Vera Institute of Justice Releases Comprehensive Coronavirus Guidance Briefs for Criminal & Immigration Justice System

Fact sheets released in response to growing need to prioritize the safety of people who live, work, and have contact with the system

NEW YORK, NY — Today, amid concerns over the spread of the coronavirus, or COVID-19, the Vera Institute of Justice, in partnership with Community Oriented Correctional Health Services (COCHS), has released five guidance briefs The five fact sheets—focusing on Police and Law Enforcement; Parole, Probation, and Clemency; Immigration; Prosecutors, Defenders, and Courts; and Jails, Prisons, Immigration Detention, and Youth Facilities—outline specific strategies to prevent the spread of the virus, contain it once people test positive, and respond swiftly to active cases while preserving due process for everyone.

Many people who have contact with the justice system are at high risk for contracting viruses and other infections, both because many of those who are incarcerated have serious chronic health issues and because the conditions in courts, police and immigration detention, and correction facilities create unique risks for disease transmission. Many people who are incarcerated are not allowed regular opportunities to wash their hands or to shower, and are not provided clean clothes or bedding. What’s more, even in times of crisis, people do not have regular free opportunities to call or speak with their loved ones. And many facilities are ill-equipped to manage serious medical issues.

With this in mind, all of the recommendations align with public health standards and Vera’s values of ending mass incarceration while ensuring the safety and human dignity of those who interact with and work in the justice system.

“As our country grapples with this unprecedented crisis, we cannot forget that incarcerated people are members of our community and are as deserving of care as all of our neighbors and friends,” said Nick Turner, president of the Vera Institute of Justice. “We hope that these briefs provide practical guidance for responding to this emergent health crisis and will allow those in power to reimagine how they seek justice. This is an important moment to highlight the need for shifting away from punitive practices that funnel people into our jails and prisons toward solutions that prioritize the health and safety of every individual.”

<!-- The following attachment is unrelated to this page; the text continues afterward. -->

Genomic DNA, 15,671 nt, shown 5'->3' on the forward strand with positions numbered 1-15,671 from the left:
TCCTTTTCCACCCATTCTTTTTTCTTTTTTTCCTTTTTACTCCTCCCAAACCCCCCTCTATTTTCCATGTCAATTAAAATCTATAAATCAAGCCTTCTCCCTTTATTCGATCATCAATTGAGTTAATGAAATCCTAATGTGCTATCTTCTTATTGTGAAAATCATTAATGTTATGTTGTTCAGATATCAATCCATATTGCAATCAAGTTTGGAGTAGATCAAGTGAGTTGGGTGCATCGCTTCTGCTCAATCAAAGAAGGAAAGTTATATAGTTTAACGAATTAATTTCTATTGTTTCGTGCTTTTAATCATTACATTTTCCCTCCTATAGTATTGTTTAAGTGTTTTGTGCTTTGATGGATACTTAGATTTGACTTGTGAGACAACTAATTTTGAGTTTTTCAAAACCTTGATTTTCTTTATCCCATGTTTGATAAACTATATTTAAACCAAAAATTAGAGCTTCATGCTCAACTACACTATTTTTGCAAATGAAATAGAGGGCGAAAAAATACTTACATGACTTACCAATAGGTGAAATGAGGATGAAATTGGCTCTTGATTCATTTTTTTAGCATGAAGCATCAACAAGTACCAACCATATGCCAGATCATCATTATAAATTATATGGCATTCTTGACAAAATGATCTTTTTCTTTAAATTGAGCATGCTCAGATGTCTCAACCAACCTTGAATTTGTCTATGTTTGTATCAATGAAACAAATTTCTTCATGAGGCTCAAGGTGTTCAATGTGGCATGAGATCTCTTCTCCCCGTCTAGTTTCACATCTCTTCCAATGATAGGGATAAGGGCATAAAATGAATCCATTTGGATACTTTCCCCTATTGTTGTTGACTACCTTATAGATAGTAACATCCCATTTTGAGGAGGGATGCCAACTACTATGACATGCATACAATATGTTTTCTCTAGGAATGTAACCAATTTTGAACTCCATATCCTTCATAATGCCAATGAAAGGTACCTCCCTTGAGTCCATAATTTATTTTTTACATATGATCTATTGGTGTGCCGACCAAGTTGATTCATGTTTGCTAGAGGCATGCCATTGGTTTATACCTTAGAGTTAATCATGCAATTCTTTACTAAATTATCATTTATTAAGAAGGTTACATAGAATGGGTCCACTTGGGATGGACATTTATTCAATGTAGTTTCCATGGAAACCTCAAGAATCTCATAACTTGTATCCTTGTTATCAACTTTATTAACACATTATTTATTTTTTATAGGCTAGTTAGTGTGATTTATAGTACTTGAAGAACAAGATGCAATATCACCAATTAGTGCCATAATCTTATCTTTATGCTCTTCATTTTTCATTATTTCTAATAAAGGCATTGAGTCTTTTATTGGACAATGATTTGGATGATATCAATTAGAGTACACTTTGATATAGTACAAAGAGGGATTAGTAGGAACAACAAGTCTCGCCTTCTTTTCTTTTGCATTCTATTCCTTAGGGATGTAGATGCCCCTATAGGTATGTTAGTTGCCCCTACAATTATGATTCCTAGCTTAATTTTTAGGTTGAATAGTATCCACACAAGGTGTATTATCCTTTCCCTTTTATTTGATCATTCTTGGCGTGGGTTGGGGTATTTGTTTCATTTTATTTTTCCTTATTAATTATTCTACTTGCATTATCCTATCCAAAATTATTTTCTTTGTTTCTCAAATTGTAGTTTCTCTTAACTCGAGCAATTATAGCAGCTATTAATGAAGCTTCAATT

“COVID19 represents a grave and disproportionate threat to incarcerated people, and circulation of the virus in jails and prisons stands to drive the overall epidemic curve upward, especially for communities of color,” added Homer Venters, president of Community Oriented Correctional Health Services. “Reducing the number of incarcerated people—particularly those with COVID19 risk factors—is critical to enabling effective outbreak management behind bars and preventing jails and prisons from becoming national reservoirs of COVID19 infection. Emergency actions taken by federal, state, and local governments must contemplate how to reduce the number of people in detention as well as explicitly plan for hospital-level care for incarcerated patients who become ill, and the staffing resources to care for those who remain incarcerated.”

Cases of coronavirus have already been reported in police precincts, courts, jails, detention centers, prisons, and other places where the work of the criminal and immigration systems occur. Actors in these systems have a critical role to play. The importance of this role is underscored by how vast the footprint of these systems is: almost 10.5 million arrests a year, 2.2 million people in jail and prison at any given time, 50,000 in immigration detention, and another 4.5 million under some form of criminal justice supervision (mostly probation or parole). As the numbers of people infected in the United States grows exponentially, we need to focus on prevention and containment in the criminal and immigration legal systems.

About the Vera Institute of Justice:

The Vera Institute of Justice is a justice reform change agent. Vera produces ideas, analysis, and research that inspire change in the systems people rely upon for safety and justice. Vera collaborates with the communities most impacted by these systems and works in close partnership with government and civic leaders to implement change. Across projects, Vera is committed to explicitly and effectively reducing the burdens of the justice system on people of color and frames all work with an understanding of our country’s history of racial oppression. Vera is currently pursuing core priorities of ending the misuse of jails, transforming conditions of confinement, providing legal services for immigrants, and ensuring that justice systems more effectively serve America’s increasingly diverse communities. Vera has offices in Brooklyn, NY; Washington, DC; New Orleans, and Los Angeles.

About Community Oriented Correctional Health Services (COCHS)

Community Oriented Correctional Health Services (COCHS) works to bridge the gap between correctional and community health systems. COCHS' major emphasis is to re-frame jail and prison health care not as a place separate from the rest of the community but as another healthcare delivery site within the community.

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